Stamp out green-fingered theft

Homegrown carrots.
Homegrown carrots.

We may not have rare plants in our gardens that are worth a fortune on the black market, but our ornaments, costly containers and mature trees would cost a lot to replace.

As reports that the increase in thefts of valuable rare plants is forcing the RHS garden at Wisley, Surrey and the Royal Botanic Gardens in both Kew and Edinburgh to assess security and install extra CCTV, now is the time to think of our own plots.

Erica carnea.

Erica carnea.

Each year, property owners lose millions of pounds worth of garden equipment, including mowers, furniture, expensive statuary and ornaments and even York stone paving slabs and turf.

Here are ways to minimise the risk of theft:


Fit trellis on top of a fence to improve security. Trellis is fairly fragile - it won’t support the weight of a human - and difficult to climb. However, anything higher than 2m and you’ll need planning permission.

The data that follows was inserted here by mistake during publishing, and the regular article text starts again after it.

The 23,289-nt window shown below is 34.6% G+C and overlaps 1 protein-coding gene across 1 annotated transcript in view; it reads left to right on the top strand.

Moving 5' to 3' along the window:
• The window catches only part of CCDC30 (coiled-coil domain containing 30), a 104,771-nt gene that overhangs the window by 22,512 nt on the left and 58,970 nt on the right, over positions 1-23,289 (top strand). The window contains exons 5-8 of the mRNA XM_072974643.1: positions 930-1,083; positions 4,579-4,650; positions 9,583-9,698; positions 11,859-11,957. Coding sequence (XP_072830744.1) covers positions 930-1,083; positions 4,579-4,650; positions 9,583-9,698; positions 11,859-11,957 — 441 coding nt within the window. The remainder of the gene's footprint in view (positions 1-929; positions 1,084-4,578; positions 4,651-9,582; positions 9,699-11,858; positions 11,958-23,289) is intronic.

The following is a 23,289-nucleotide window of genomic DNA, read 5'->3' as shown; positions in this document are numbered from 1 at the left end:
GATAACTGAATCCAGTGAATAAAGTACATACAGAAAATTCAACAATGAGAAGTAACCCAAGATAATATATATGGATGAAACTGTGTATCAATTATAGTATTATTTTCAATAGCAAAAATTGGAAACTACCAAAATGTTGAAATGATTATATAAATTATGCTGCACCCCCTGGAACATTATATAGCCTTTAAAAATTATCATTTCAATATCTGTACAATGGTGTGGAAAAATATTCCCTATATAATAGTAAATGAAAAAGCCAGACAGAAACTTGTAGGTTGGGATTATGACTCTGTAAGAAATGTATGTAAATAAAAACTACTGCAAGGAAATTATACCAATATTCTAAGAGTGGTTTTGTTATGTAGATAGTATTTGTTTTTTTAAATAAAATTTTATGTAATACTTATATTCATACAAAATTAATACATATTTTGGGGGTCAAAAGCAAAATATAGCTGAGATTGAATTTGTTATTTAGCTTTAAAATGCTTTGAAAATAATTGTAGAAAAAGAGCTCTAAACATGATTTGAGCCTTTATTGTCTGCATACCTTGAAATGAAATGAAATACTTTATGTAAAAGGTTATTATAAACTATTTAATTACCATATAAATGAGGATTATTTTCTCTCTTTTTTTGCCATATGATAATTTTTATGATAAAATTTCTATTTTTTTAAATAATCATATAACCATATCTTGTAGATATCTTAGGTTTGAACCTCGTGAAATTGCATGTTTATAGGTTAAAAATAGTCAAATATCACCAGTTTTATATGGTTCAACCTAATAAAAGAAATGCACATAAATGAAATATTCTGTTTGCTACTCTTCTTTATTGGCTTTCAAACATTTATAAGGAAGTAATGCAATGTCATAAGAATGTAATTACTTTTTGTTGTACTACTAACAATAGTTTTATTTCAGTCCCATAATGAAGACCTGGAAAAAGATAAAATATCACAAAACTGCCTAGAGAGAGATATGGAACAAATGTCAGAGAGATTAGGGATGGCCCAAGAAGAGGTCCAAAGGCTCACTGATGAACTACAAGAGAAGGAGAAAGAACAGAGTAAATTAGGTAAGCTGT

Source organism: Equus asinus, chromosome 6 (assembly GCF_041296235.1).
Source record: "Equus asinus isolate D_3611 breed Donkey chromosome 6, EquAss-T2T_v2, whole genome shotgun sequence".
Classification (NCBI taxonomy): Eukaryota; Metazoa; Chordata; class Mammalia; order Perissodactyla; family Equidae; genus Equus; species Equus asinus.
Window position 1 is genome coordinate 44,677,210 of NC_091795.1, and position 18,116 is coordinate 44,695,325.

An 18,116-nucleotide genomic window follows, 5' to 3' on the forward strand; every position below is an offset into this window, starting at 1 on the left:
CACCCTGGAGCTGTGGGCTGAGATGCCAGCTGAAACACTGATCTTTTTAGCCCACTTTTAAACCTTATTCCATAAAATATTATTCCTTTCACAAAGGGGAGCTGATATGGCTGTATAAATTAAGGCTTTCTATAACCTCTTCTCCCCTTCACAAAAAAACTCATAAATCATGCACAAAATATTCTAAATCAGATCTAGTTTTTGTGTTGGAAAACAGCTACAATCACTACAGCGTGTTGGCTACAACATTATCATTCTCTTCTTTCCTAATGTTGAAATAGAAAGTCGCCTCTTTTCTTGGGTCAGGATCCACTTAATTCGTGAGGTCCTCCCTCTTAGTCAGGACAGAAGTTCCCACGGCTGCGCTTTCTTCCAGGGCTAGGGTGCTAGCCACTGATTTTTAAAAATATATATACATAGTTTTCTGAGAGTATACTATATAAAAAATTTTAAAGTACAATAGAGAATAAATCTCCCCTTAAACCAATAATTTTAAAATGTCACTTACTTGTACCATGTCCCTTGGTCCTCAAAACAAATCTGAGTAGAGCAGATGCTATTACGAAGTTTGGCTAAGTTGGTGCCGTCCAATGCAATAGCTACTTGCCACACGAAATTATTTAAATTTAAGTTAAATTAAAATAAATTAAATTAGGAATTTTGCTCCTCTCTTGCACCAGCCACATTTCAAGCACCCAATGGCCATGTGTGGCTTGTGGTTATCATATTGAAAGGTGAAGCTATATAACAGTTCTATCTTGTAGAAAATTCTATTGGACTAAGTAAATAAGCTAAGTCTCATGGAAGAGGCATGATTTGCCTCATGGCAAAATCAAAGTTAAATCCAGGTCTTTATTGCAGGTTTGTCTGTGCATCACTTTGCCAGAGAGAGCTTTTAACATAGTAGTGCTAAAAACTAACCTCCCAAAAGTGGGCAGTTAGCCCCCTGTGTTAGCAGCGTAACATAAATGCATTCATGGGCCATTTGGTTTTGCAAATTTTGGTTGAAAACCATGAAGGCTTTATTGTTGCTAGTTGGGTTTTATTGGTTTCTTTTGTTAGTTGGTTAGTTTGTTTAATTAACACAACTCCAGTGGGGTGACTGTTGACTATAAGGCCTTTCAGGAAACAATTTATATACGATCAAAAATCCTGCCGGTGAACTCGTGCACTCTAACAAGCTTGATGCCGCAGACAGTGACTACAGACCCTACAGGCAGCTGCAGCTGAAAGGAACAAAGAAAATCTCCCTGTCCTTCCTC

Grow spiky hedges of holly, berberis, hawthorn or blackthorn. Most conifers will form a thick hedge that is difficult to get through. Thorny shrubs are most effective. Other thorny shrubs which will make a medium to large hedge up to 1.8m (6ft) include pyracantha and Rosa rugosa, while low-growing thorny shrubs can be positioned at the base of fences and below windows and drainpipes to deter intruders.


Gravel paths act as a deterrent as any visitor will scrunch up the driveway or gravelled approach in the back garden, alerting the home-owner.


You may not have rare plants, but you could have valuable mature specimens in pots. If you have bay trees framing your front door, invest in the heaviest pots you can to deter thieves.

Tough, deep roots are the best anchorage. So grow plants from small specimens to allow them time and space to mature and their strong, developed root system will make it very difficult for opportunist thieves to easily dig them up.